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Hypervalent Iodine Chemistry and Vikings at ICHIC 7

From left to right: Maria Manuel Marques (Universidade NOVA de Lisboa (UNL), Portugal), Joanna Wencel-Delord (CNRS, Université de Strasbourg, France), Tanja Gulder (Leipzig University, Germany), Berit Olofsson (Stockholms University, Sweden), Ana Belen Cuenca (Institut Químic de Sarrià, URL, Barcelona, Spain), Alison Stuart (University of Leicester, UK), Sarah Wengryniuk (Temple University, USA), Miriam O’Duill (University of Nottingham, UK). The photo was taken of all the female PIs present at the conference dinner. Photographer: Thomas Wirth, Cardiff University, UK.

ICHIC 7 ⎯ the International Conference on HypervalentIodine Chemistry ⎯ started on Sunday, June 25, with a registration in the Magnéli Hall, Stockholm University.

The meeting ended yesterday, June 28th, with an excursion to the ancient Viking village Birka on Björkö island in the Mälaren lake.

Berit Olofsson, Professor in organic chemistry at Stockholm University, was head of the organizing committee.

How did the event go?

– It went really well! The scientific level was high, and the participants were very happy.

What have been the highlights according to you?

– This is the first conference focusing on hypervalent iodine since 2018, as the planned meeting in Moscow in 2020 had to be postponed due to COVID and then canceled due to the war. Therefore, the participants were very happy to finally be able to meet again, which made the entire conference very successful.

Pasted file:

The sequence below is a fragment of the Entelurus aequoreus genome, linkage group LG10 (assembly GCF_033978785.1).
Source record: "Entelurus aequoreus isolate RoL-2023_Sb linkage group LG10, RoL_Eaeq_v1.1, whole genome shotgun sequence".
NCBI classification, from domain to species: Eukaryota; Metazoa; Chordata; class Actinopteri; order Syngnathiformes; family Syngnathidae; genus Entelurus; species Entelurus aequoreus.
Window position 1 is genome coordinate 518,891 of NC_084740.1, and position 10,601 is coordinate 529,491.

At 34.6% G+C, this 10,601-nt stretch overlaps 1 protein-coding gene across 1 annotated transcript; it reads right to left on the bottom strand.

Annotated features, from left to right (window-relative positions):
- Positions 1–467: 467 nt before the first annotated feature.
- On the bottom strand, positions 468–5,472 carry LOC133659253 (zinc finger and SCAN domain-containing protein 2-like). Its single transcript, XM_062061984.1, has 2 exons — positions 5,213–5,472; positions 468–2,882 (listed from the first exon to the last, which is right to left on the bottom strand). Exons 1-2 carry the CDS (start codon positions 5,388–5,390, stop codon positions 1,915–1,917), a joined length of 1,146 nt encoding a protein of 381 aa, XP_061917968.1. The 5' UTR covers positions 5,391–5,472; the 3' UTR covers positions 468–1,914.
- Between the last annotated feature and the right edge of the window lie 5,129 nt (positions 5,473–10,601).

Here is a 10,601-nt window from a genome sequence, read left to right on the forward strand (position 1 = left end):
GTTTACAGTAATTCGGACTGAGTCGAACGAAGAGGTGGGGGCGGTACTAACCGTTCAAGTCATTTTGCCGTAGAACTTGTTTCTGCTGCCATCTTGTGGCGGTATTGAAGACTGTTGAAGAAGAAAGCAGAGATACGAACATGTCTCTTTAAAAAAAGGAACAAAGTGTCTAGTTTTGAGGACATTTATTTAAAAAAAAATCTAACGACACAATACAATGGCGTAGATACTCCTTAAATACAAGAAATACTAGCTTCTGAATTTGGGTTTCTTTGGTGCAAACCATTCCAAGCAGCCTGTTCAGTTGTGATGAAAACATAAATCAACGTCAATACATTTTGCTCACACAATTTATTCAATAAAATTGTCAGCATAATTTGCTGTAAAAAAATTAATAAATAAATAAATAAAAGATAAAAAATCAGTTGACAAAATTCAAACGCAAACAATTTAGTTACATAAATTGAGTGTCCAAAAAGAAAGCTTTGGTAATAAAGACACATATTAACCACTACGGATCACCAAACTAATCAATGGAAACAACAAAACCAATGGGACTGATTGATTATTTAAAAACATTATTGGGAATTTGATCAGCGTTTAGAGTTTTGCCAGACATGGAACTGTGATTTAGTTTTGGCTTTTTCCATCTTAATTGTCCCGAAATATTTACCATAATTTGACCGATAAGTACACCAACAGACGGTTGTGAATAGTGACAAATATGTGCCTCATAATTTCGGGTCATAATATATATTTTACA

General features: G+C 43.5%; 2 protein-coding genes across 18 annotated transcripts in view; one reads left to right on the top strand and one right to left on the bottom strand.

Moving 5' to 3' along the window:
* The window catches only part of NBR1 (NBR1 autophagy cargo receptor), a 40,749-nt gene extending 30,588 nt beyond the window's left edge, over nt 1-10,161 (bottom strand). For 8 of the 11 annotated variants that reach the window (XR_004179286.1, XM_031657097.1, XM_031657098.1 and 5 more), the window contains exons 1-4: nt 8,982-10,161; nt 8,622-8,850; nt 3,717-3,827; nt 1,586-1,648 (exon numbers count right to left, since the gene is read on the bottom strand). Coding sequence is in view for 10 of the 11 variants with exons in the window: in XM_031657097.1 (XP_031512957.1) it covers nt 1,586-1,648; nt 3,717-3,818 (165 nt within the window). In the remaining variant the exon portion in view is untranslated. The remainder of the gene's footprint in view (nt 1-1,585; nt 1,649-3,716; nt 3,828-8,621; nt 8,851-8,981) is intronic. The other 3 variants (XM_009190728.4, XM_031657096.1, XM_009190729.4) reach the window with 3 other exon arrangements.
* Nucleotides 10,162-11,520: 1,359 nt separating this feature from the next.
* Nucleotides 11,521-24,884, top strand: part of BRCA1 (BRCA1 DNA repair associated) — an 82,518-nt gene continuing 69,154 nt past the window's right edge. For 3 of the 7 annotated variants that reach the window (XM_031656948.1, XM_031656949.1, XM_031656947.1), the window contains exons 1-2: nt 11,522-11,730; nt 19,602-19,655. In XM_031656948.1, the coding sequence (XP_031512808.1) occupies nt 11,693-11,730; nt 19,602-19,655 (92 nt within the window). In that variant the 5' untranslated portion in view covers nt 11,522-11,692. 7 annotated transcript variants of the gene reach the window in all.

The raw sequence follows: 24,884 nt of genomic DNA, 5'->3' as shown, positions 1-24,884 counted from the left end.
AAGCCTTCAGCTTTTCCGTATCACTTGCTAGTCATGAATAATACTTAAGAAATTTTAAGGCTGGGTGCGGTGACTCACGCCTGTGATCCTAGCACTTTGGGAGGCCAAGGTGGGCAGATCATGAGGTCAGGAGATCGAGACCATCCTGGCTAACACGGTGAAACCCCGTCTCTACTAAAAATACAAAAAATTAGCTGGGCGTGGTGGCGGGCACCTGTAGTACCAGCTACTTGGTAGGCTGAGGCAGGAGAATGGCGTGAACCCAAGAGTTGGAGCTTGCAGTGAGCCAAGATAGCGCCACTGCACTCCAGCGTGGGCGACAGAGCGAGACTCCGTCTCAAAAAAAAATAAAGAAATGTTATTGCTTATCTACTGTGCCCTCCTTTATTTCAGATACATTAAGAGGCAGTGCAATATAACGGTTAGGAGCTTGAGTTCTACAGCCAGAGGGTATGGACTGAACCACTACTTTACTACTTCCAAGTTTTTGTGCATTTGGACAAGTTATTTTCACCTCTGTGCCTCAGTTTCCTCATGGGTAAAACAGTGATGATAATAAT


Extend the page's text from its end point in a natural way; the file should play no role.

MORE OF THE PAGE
– The excursion to Birka followed by a boat trip to central Stockholm was definitely a highlight that many will remember for a long time!

Is hypervalent iodine research a growing research field?

– Japan is a world leader in hypervalent iodine research and also has a significant iodine industry. The research field is growing in many countries, and we had good representation from many European countries as well. However, in Sweden, there are few research groups focusing on hypervalent iodine research, so the conference had a completely international focus.

Why is hypervalent iodine so important? Can you provide examples of how it is used?

– Hypervalent iodine compounds can often be used for conducting selective reactions under mild conditions without transition metals. Additionally, iodine is relatively abundant compared to many transition metals, and its production can be achieved without mining. As a result, research in the field is advancing strongly, while the industrial application of hypervalent iodine chemistry is still in its early stages.


Updates from the event can be seen, using the hashtag #ichic7 on Twitter.

Read more: International Conference on Hypervalent Iodine Chemistry – A Marcus Wallenberg Symposium